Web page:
On Shupp’s delightful third solo release “This Time,” he gives the discerning music lover just what the doctor ordered – catchy melodies, tight guitar playing, and songs with substance.  A true rarity, as you out there still hooked on radio no doubt realize.  Far from the typical tepid tales of lust offered by talentless tots barely old enough/bold enough to even know what lust is, Shupp’s songs have a certain bite and meaning that can only come with life experience.  He’s loved, lived, stolen your girl, lost her again and found another prettier than her and then probably dumped that one!  He’s done it all – and, from the crunchy, poppy sounds of this CD, he does it to a very engaging melody line (and clever lyrics don’t hurt)!  Once again Shupp has crafted a fantastic CD full of the sounds radio should be yearning for.  “This Time” should be the perfect time for those who love great melodies and clever lyrics to discover Mike Shupp. — 4 stars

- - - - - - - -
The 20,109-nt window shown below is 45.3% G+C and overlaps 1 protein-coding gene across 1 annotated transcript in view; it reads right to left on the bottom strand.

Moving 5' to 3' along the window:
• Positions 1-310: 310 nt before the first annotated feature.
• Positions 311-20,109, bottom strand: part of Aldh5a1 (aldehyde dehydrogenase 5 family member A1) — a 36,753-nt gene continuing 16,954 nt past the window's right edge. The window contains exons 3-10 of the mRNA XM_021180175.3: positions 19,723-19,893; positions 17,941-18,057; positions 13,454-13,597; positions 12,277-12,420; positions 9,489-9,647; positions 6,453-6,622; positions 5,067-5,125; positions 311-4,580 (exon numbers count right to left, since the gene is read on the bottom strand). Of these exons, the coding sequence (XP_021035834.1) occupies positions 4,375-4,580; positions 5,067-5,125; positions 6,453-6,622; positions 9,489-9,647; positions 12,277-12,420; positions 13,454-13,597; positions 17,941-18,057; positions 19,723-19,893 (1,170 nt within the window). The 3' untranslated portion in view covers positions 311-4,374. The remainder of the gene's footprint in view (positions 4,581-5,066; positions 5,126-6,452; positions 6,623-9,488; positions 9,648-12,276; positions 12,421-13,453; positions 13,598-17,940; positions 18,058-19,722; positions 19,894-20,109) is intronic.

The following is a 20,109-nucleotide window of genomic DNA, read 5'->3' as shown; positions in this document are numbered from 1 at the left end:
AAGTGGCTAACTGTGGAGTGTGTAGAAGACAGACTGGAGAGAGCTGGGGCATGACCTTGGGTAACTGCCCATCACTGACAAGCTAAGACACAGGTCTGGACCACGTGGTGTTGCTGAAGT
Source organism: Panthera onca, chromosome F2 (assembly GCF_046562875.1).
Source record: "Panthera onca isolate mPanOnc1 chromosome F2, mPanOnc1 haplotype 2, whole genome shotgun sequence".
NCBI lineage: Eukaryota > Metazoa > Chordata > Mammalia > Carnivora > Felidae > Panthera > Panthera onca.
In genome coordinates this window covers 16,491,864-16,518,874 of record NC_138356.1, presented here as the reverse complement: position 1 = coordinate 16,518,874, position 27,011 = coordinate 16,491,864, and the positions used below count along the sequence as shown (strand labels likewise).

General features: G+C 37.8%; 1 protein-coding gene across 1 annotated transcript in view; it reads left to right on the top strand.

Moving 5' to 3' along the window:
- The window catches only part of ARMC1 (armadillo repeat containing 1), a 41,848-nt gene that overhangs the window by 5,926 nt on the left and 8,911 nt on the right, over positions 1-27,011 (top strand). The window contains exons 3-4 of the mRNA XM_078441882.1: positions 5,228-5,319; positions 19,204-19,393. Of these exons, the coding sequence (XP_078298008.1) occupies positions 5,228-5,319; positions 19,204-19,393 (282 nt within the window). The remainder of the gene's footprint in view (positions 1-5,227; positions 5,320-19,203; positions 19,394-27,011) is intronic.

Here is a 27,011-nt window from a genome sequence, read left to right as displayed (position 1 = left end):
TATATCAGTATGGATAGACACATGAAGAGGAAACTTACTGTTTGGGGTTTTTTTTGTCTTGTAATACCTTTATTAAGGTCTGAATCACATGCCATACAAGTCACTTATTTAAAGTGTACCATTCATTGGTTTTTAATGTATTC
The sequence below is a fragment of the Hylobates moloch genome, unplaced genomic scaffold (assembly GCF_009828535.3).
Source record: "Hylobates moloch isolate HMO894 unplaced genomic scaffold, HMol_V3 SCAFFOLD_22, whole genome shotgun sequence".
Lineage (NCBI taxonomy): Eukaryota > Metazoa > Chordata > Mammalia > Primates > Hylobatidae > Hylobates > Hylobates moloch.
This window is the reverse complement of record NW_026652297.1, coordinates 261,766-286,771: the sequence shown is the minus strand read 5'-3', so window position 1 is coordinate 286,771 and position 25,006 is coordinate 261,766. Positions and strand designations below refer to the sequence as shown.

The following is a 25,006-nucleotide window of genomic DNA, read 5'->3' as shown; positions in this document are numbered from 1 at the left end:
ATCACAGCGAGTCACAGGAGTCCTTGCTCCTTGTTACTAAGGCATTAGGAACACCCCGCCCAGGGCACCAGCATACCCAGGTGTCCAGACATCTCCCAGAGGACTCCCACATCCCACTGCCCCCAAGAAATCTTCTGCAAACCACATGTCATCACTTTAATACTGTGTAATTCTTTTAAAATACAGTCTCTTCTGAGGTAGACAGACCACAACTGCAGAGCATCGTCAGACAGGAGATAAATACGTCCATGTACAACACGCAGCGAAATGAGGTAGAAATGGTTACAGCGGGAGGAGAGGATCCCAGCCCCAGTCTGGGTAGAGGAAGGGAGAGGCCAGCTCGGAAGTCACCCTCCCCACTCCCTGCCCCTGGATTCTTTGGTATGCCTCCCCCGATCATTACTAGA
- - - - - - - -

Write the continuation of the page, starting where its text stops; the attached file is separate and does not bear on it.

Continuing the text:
— Scott Homewood
( Issue #5, Q.3 2003 )
Copyright © 2003 Paste Magazine.  All rights reserved.

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Big Takeover Magazine

Big Takeover Magazine
Issue 52, Spring 2003

Mike Shupp
This Time
(Private Mind)

On his third solo record, Shupp, formerly of Washington D.C. power-poppers Big Bang Theory, swims in the cozy, melodic waters occupied by Matthew Sweet, Tommy Keene, and Paul Westerberg.  Indeed, fans of each of those should find something to enjoy in this tuneful LP.  From the Velvet Crush-meets-Tom Petty title track to the lovely yearning of “All Over Town,” Shupp, accompanied by Chris Zogby’s propulsive drumming, offers a series of tightly focused, well-turned songs.  For aficionados, a veritable pop feast.  (www.mikeshupp.com)